If you want to live a different experience and get to know the Inca culture, Choquequirao trek 4 days is the perfect trek for you.
Through this spectacular walk (Choquequirao Trekking) surrounded by the most important snow-capped mountains in the Cusco region, live the experience of knowing one of the last bastions of the Inca Empire, Choquequirao (3033m.s.n.m). An archaeological center in complete discovery, a magical place that made the Spanish conquerors think it was a city completely built-in gold because its name refers precisely to this, discover Choquequirao in the light of sunset.
Also, experience the great variation in biodiversity, altitude levels, forest, flora, and fauna.
Departure & Return Location:
Pick up from your hotel (4:30am – 5:00am).
Choquequirao Trek 4 Days highlights:
We recommend you be in Cusco at least 2 days before your trek to be acclimatized to Cusco’s altitude so that you won’t have a problem during the tour.
Peru Tripper is a direct local tour operator in Cusco – Peru; we never share our tours with other companies as most of them do to minimize operating costs. We don’t work with intermediaries or have hidden prices; we have the best local guides and professionals. We guarantee that your travel expenditures will support the local economy, and improve the lives of local Peruvians, due to the simple reason we are a local business!
Leaving Cusco, we’ll first drive for about four hours to the village of Capuliyoc, where we begin our trek, which on Day 1 should take about five hours. Our route works its way down in to the Apurimac Valley, where we have spectacular views of snow-capped peaks in the distance and the Apurimac Valley spreading out before us. After a few hours of walking, we’ll have our first glimpses of Choquequirao, sat on the far side of the valley.
The entire area around Choquequirao is a paradise of flora and fauna, a largely untouched region where human activities are relatively scarce. In this pristine wilderness is where we’ll make our campsite for the night, at Santa Rosa (2,200 m / 7,215 ft above sea level) on the other side of the Apurimac River. This campsite is a little further along the trail than the most frequented campsite, making it one of the quietest and prettiest places to camp on the whole trek. Settling down for a well-earned dinner, we can enjoy the views and regain our strength for the next day’s hike.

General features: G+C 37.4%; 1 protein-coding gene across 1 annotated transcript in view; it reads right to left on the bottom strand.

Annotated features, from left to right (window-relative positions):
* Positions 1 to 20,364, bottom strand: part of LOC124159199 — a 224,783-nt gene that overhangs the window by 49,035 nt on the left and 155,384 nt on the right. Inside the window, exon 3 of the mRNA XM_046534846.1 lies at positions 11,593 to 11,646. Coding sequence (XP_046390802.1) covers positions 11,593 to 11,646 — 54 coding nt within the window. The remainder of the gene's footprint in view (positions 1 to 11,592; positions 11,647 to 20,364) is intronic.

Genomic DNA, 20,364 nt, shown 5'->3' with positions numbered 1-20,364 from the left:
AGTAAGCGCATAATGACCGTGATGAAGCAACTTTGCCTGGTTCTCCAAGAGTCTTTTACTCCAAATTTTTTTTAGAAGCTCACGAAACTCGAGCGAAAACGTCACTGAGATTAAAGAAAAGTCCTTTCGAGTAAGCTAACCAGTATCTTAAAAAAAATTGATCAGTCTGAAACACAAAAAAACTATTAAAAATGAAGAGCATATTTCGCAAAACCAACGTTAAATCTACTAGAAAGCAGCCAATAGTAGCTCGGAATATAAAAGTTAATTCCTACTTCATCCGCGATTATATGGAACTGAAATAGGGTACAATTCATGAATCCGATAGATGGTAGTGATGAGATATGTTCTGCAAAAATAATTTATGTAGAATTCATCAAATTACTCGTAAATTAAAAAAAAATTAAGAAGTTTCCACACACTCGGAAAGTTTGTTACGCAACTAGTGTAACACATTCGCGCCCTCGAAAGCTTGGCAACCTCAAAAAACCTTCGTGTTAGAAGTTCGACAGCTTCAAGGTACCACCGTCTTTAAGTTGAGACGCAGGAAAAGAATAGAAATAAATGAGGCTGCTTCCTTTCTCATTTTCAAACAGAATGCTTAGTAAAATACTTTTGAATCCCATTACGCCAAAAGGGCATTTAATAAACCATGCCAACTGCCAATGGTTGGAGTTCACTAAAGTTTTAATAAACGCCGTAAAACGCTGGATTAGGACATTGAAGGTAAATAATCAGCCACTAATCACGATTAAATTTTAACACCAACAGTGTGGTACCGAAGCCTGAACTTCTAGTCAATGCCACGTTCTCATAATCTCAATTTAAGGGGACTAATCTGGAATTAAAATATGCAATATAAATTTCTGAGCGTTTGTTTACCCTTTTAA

After an early breakfast, we’ll set off on what is probably the most challenging day of the trek to Choquequirao. To get to Choquequirao, we have to make our way back up the opposite side of the Apurimac Valley, which involves an uphill trek rising some 800 m (2,624 ft) over a distance of 14 km (8.7 miles). It will be hot and humid, so get ready to dig deep and take every step as it comes – but don’t worry, we’ll get there in the end!
It’s quite challenging going, for sure, but you’ll be constantly rewarded with the spectacular views from the trail, as well as the wide variety of flora and fauna you’ll find on this side of the valley. We’ll make our way passed beautiful bromeliads, orchids, and stalks of bamboo and hopefully see colorful birds such as quetzals, toucans and a variety of hummingbirds. After another five hours of trekking, we’ll arrive at our campsite close to Choquequirao, at the height of around 3,050 m (10,005 ft) above sea level. Tired but exhilarated, we’ll eat and settle down for the night. If the weather is clear, the sunset from the campsite is truly stunning, and we may even see some condors as they soar through the valley below.
All our challenging trekking will be rewarded on Day 3 when we wake up early to explore the archaeological site of Choquequirao. Your guide will take you around the area, showing you all the most critical sections and explaining the history of Choquequirao. You’ll learn about the Inca Empire, its traditions and culture, as well as the close relationship between Choquequirao and Machu Picchu.